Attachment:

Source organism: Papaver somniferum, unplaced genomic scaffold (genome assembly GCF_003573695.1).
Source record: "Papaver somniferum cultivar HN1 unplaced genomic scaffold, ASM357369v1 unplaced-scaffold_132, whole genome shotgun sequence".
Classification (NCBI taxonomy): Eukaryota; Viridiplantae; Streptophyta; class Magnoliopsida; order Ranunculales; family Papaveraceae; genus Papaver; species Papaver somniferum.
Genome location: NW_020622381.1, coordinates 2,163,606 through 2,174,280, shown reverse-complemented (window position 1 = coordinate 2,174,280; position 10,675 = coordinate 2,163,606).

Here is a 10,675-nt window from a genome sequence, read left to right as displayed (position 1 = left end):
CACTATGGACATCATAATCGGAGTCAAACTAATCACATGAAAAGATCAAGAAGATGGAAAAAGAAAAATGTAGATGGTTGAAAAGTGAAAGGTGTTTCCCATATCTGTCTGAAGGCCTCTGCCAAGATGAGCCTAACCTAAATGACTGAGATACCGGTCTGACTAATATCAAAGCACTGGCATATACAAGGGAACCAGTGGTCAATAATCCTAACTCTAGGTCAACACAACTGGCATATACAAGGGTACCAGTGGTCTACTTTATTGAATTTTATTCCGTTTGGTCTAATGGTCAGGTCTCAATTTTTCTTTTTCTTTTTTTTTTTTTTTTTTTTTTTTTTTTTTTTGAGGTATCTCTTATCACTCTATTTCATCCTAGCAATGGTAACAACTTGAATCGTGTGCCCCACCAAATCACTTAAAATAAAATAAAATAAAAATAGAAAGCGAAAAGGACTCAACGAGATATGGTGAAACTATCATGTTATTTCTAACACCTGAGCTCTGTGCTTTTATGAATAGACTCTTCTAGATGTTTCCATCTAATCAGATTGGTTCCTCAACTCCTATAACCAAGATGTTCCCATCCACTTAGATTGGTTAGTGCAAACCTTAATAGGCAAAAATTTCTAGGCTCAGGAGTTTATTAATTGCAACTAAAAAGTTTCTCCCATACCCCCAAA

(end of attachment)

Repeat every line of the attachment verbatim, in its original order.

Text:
Source organism: Papaver somniferum, unplaced genomic scaffold (genome assembly GCF_003573695.1).
Source record: "Papaver somniferum cultivar HN1 unplaced genomic scaffold, ASM357369v1 unplaced-scaffold_132, whole genome shotgun sequence".
Classification (NCBI taxonomy): Eukaryota; Viridiplantae; Streptophyta; class Magnoliopsida; order Ranunculales; family Papaveraceae; genus Papaver; species Papaver somniferum.
Genome location: NW_020622381.1, coordinates 2,163,606 through 2,174,280, shown reverse-complemented (window position 1 = coordinate 2,174,280; position 10,675 = coordinate 2,163,606).

Here is a 10,675-nt window from a genome sequence, read left to right as displayed (position 1 = left end):
CACTATGGACATCATAATCGGAGTCAAACTAATCACATGAAAAGATCAAGAAGATGGAAAAAGAAAAATGTAGATGGTTGAAAAGTGAAAGGTGTTTCCCATATCTGTCTGAAGGCCTCTGCCAAGATGAGCCTAACCTAAATGACTGAGATACCGGTCTGACTAATATCAAAGCACTGGCATATACAAGGGAACCAGTGGTCAATAATCCTAACTCTAGGTCAACACAACTGGCATATACAAGGGTACCAGTGGTCTACTTTATTGAATTTTATTCCGTTTGGTCTAATGGTCAGGTCTCAATTTTTCTTTTTCTTTTTTTTTTTTTTTTTTTTTTTTTTTTTTTTGAGGTATCTCTTATCACTCTATTTCATCCTAGCAATGGTAACAACTTGAATCGTGTGCCCCACCAAATCACTTAAAATAAAATAAAATAAAAATAGAAAGCGAAAAGGACTCAACGAGATATGGTGAAACTATCATGTTATTTCTAACACCTGAGCTCTGTGCTTTTATGAATAGACTCTTCTAGATGTTTCCATCTAATCAGATTGGTTCCTCAACTCCTATAACCAAGATGTTCCCATCCACTTAGATTGGTTAGTGCAAACCTTAATAGGCAAAAATTTCTAGGCTCAGGAGTTTATTAATTGCAACTAAAAAGTTTCTCCCATACCCCCAAA